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Volume 557: debated on Thursday 31 January 2013

Motion made, and Question proposed, That the sitting be now adjourned.—(Karen Bradley.)

Thank you for chairing this debate, Sir Alan; it is pleasure to serve under your chairmanship. I extend my appreciation to the Backbench Business Committee for responding positively to my request for this debate. Its members, like all Members here, recognise the importance of S4C.

The purpose of this debate is to recognise and underline the important role that S4C has played in Wales over the past 30 years, but I also want to look forward to how the channel can develop and respond to changing needs in the new media age. This is also an opportunity to seek assurances from the Minister about his Department’s continued role in supporting and funding the channel.

It is hard to recall how broadcasting in Wales looked before S4C started transmitting in 1982. I can just about remember when Welsh language programmes used to appear on the BBC and ITV. They irritated non-Welsh speakers and could hardly meet the demand of those who wanted to watch Welsh language programmes. “Pobol y Cwm”, “Heddiw” and “Fo a Fe” are just three of the programmes I remember best. Although “Pobol y Cwm” remains with us, it has changed significantly and holds the record for being the BBC’s longest-running soap opera. It is interesting to note that the first Welsh-language broadcast was in 1923, when Mostyn Thomas sang “Dafydd y Garreg Wen” on the radio.

S4C was born of the Broadcasting Act 1980, which established Channel 4 across England, Scotland and Northern Ireland and S4C in Wales. Before that time, there was some controversy. We should pay tribute to two people who played key roles in securing the Welsh channel. The first was the former Plaid Cymru MP Gwynfor Evans, who campaigned tirelessly; the other was Wyn Roberts, then MP for Conwy and now known as Lord Roberts. His influence as a Welsh Office Minister was key in encouraging Margaret Thatcher and Willie Whitelaw to agree to the channel.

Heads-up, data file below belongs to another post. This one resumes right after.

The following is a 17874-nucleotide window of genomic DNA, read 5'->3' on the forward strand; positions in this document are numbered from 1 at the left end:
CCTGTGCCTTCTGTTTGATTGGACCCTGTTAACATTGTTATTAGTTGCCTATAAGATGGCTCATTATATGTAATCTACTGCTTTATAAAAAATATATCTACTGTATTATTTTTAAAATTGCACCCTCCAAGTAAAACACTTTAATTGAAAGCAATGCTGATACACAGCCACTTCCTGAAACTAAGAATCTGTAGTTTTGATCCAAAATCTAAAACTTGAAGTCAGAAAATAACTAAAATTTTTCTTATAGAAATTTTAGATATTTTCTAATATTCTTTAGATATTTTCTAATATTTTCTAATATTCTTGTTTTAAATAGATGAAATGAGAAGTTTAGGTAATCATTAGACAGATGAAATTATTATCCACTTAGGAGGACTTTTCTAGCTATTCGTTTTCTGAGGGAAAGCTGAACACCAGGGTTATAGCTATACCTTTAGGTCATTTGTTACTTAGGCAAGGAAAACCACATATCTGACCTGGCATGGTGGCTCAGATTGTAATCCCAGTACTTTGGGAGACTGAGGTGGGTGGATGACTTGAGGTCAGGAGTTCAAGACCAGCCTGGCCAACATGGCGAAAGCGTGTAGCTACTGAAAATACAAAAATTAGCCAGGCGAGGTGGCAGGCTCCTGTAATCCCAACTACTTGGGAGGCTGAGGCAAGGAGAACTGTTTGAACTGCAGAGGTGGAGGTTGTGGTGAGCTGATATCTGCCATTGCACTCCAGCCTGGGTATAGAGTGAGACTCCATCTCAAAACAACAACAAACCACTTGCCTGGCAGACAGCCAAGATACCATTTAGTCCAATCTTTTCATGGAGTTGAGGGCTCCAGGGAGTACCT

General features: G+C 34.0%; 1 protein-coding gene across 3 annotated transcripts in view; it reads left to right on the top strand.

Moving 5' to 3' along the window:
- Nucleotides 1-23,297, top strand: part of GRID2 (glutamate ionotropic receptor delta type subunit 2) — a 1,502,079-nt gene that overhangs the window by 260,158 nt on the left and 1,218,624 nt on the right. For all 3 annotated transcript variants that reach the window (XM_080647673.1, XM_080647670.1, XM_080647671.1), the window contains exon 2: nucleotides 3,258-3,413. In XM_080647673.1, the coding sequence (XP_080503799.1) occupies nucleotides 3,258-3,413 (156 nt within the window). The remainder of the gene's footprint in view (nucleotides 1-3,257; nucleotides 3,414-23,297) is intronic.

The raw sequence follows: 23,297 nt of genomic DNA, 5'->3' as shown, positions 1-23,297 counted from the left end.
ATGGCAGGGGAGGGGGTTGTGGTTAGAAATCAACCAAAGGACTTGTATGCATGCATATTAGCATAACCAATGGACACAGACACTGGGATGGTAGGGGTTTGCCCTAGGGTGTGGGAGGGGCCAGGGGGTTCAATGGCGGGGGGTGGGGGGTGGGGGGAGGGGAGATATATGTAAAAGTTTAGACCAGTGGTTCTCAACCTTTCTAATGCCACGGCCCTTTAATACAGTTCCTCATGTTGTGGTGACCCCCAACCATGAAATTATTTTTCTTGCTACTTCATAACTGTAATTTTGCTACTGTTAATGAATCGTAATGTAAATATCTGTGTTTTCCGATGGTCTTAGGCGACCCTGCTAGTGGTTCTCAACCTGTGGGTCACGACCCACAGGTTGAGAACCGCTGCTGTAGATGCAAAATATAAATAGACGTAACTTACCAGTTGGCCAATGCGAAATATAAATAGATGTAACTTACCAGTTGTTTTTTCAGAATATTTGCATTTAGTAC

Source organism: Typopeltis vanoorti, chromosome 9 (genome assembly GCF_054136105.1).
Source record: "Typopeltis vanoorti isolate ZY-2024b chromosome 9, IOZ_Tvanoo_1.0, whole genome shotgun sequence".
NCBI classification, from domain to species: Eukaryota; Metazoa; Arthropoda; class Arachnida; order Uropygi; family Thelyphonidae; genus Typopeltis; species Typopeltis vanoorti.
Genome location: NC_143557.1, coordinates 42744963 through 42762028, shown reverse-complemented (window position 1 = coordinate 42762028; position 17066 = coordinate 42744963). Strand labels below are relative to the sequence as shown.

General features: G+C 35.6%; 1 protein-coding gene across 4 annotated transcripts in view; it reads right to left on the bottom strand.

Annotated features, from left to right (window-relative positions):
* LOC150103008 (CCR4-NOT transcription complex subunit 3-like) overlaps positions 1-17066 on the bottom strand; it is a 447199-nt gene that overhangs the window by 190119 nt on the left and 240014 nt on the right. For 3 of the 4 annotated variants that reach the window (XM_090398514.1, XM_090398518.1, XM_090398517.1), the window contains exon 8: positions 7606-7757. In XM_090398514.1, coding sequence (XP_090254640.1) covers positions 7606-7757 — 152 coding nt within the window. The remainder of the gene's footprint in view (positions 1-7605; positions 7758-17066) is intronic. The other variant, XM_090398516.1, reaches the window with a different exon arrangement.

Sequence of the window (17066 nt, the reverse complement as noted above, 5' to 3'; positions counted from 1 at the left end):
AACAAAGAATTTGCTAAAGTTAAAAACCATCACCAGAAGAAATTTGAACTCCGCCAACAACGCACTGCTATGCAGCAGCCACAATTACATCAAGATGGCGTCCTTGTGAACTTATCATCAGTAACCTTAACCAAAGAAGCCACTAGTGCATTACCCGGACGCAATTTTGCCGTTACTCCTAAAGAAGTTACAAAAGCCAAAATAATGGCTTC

Over the past 30 years, S4C has boasted a host of nominations and awards, including numerous BAFTAs. “Hedd Wyn” and “Solomon a Gaenor” were nominated for Oscars in the best foreign-language film category, along with several Emmys and New York film festival awards. S4C has an excellent reputation for animation; “Superted”, one of its first programmes, broadcast in 1982, became the first ever British animation series to be broadcast by Disney. I could go on and on.

Those awards not only demonstrate the channel’s cultural and artistic influence but underline its economic role. Films and programmes of such calibre have naturally created demand from international broadcasters. I could highlight several examples, but one of the most notable is “Jesus: The Miracle Maker”, seen in the cinema and on television by some 40 million people, including two peak-time viewings on the ABC network in the US.

The fallout from such success and Government spend has been the creation and development of a broadcast industry. Wales has 40 independent television companies, some of which have become significant UK players and are expanding internationally. Two obvious examples are Boom Pictures, which developed from Boomerang and is in the news today because of its deal with MainStreet Pictures, and Tinopolis, which bought Mentorn Media and Sunset and Vine.

Other notable companies winning commissions from UK networks are Rondo, Green Bay, Cwmni Da and many others. Their main activities are in Wales, where they create employment and wealth for the UK economy.

What does the hon. Gentleman think the state of the creative industries in Wales would be if there had not been an S4C?

The hon. Gentleman might be familiar with the Hargreaves report, which said that it is unlikely that there would be an independent television industry in Wales if not for S4C. The economic impact now adds between £80 million and £90 million to the economy. Although that is positive, it needs to develop further with a multiplier effect; I will return to that a little later. I note that every one of S4C’s chairmen and chief executives have contributed significantly to that success and provided excellent leadership over the years.